Tonight was a fine, effortless, ride. Now I am more interested than ever in Dressage. What a handsome sport. Sometimes it just takes a small, simple, change to make everything better.

Tuesday, November 2, 2010

the witch of hebron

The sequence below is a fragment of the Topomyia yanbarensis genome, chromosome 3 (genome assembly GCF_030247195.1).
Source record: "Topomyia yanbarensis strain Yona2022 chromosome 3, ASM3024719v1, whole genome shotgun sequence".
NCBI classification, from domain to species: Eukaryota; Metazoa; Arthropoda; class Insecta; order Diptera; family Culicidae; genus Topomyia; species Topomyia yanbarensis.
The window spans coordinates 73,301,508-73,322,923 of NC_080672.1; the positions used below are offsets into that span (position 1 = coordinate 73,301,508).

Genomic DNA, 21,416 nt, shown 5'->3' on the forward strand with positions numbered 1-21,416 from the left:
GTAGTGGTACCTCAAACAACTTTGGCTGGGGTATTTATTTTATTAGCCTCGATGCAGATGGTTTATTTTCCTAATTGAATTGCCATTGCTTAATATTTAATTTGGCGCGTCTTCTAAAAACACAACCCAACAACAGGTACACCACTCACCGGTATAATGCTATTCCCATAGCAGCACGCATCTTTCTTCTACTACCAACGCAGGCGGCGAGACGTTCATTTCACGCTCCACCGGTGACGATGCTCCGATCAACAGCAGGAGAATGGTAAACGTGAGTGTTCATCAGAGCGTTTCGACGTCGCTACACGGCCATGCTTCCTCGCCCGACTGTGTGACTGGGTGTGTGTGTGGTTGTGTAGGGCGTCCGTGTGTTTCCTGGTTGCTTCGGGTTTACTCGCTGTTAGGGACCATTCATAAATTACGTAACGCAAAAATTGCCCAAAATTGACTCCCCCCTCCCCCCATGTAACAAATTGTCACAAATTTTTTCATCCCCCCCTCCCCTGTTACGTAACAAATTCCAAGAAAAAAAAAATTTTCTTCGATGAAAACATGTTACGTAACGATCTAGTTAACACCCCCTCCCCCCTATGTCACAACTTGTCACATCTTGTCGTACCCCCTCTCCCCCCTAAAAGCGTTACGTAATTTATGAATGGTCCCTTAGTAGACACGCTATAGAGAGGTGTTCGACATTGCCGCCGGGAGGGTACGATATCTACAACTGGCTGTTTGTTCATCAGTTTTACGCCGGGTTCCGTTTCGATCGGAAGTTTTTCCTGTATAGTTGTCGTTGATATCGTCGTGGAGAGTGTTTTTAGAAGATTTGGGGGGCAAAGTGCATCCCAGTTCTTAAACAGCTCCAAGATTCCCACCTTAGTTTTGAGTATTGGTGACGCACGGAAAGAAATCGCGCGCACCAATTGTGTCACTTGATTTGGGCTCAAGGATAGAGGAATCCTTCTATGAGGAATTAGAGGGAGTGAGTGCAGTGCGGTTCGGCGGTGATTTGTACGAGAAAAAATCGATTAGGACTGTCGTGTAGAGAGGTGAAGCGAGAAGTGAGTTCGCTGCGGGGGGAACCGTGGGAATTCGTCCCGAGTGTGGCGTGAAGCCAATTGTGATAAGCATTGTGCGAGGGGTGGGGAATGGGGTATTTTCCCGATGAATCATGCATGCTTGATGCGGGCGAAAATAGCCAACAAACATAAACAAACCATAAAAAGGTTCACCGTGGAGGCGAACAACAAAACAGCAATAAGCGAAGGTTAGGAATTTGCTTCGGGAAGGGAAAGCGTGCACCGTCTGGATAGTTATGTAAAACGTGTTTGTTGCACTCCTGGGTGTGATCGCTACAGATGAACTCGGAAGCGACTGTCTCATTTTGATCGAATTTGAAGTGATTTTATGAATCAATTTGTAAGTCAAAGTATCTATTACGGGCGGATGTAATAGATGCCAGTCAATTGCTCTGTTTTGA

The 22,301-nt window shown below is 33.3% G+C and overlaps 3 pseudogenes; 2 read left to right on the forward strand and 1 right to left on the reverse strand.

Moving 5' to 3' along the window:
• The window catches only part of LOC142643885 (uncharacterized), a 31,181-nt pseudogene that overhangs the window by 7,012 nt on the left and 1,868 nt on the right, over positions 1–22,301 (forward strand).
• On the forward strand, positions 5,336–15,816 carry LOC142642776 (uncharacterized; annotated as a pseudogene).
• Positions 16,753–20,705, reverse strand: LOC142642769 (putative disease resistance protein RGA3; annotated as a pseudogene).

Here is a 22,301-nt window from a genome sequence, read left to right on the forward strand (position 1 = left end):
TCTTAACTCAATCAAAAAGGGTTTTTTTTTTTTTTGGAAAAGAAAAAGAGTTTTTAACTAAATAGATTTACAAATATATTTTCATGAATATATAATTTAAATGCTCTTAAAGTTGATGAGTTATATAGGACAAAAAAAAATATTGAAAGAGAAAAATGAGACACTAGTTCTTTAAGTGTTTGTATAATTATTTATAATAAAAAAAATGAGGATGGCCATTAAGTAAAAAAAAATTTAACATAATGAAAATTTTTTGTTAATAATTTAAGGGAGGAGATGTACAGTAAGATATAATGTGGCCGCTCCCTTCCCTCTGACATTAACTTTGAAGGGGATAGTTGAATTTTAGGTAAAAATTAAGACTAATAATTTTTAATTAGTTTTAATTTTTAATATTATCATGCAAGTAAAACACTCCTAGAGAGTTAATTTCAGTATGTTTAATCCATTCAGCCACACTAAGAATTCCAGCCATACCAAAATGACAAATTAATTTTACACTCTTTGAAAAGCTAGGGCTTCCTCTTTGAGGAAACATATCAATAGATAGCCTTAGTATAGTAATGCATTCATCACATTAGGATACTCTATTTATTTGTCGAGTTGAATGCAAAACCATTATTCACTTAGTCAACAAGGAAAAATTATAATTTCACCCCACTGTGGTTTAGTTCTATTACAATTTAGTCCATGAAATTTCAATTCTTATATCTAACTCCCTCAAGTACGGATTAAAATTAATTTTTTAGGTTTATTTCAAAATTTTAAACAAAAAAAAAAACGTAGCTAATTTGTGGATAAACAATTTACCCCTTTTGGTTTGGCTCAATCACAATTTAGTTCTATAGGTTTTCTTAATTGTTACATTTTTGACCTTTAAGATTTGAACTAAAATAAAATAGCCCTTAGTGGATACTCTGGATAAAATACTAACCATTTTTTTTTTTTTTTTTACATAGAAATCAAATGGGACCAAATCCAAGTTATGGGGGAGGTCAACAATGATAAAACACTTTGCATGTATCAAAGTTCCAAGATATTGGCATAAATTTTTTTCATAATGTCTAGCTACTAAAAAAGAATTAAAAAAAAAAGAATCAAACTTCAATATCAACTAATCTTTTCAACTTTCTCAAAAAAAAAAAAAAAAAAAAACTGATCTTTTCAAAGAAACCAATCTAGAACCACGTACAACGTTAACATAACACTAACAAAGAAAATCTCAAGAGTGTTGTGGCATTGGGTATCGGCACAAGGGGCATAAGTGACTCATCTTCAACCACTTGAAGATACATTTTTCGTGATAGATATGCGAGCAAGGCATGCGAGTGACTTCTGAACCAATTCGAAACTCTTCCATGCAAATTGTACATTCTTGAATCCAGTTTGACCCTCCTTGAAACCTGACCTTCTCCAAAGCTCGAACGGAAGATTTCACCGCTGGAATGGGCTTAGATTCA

Apparently there are a lot of books out there about realistic fiction in Washington County, New York. I recently finished Rose in a Storm, and am now starting a novel called The Witch of Hebron by James Howard Kunstler, which is about something a lot of us Homesteaders and small farmers have thought about from time to time: the end of modern civilization. In Kunstler's book oil is gone, a middle eastern war bankrupted the economy, and farming and homesteading have taken over as the normal way of life in Upstate New York. Cars have been replaced by horses, old high schools have been turned into communes, and school bus stations are now horse stables. (This all takes place in the not-too-distant future.) The book is certainly a post-apocalyptic but it's not dreary by any means. It's full of interesting characters, a faux-Christian Cult, and a society without electricity, laws, or means to live outside of their own communities. It's actually a sequel to a book called World Made by Hand which I have yet to read, but certainly will. It's so weird to read a book about the end of civilization that takes place in my region of Veryork....He writes about Orvis being out of business, walking along the Battenkill, fishing in Lake's as if the world I know and live had been flipped on its head and the only way of life left is homesteading in the wake of abandoned Wallmarts and stripmalls. The roads all detroyed by neglect and frost heaves. The wild places of highways between towns have been taken over by land pirates and raiders. It is a wild read!